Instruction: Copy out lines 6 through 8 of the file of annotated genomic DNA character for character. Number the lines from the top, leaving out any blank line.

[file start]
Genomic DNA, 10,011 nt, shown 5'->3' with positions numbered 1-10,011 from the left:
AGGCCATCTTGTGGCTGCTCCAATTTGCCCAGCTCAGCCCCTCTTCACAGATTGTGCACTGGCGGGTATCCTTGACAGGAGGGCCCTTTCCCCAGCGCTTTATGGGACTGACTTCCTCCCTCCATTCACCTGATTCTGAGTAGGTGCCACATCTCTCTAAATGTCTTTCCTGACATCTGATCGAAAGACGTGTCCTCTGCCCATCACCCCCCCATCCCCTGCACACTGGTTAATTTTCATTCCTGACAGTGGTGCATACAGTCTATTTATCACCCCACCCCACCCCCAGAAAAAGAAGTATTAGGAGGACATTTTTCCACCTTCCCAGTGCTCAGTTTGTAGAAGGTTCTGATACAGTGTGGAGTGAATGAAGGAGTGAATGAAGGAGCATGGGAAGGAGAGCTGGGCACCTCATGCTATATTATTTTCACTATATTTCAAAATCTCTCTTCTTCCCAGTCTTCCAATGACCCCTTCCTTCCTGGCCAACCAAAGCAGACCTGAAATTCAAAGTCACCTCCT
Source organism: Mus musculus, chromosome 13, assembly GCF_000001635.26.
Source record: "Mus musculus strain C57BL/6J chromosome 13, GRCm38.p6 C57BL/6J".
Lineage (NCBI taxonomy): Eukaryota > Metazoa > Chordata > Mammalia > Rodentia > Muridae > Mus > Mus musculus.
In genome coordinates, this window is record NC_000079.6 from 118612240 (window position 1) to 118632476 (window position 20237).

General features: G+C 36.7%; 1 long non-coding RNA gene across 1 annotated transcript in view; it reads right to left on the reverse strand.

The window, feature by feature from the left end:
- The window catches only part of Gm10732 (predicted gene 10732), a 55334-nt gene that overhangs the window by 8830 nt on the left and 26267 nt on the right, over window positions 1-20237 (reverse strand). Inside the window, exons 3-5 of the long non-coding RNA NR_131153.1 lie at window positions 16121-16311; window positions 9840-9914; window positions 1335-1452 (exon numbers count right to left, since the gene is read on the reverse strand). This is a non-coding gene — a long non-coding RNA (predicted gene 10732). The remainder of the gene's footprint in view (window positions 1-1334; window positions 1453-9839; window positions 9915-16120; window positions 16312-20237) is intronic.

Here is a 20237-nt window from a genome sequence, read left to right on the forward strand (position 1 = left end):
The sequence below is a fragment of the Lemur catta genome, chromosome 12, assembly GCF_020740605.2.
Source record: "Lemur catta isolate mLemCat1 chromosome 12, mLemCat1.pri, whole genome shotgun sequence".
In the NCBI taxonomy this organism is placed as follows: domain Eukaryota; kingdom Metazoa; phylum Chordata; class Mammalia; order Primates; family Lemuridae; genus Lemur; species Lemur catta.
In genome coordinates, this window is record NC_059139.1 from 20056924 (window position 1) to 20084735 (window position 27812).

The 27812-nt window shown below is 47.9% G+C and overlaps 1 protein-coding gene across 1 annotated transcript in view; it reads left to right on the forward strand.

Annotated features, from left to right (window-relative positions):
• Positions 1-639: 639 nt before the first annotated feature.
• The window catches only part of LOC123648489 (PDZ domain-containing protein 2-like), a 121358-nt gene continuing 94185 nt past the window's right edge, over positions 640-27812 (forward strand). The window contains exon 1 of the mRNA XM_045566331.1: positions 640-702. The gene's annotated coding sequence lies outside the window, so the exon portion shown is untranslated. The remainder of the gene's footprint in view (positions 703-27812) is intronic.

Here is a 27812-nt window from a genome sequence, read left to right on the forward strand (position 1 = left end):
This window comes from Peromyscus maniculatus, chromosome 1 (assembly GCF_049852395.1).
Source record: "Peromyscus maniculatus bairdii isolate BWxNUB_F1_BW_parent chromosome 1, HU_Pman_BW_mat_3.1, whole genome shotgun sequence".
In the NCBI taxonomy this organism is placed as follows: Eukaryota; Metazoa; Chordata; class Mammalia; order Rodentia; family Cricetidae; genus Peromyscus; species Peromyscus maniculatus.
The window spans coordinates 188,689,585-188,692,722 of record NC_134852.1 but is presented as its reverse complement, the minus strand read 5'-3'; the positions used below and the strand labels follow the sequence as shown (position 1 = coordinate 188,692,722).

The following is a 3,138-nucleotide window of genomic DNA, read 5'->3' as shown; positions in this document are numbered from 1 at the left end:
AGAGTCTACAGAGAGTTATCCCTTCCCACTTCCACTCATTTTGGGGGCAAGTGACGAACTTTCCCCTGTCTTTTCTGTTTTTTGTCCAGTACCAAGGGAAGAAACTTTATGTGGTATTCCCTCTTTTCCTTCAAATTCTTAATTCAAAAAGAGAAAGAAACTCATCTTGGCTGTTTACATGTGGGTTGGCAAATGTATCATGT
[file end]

In genome coordinates, this window is record NC_000079.6 from 118612240 (window position 1) to 118632476 (window position 20237).

General features: G+C 36.7%; 1 long non-coding RNA gene across 1 annotated transcript in view; it reads right to left on the reverse strand.

The window, feature by feature from the left end: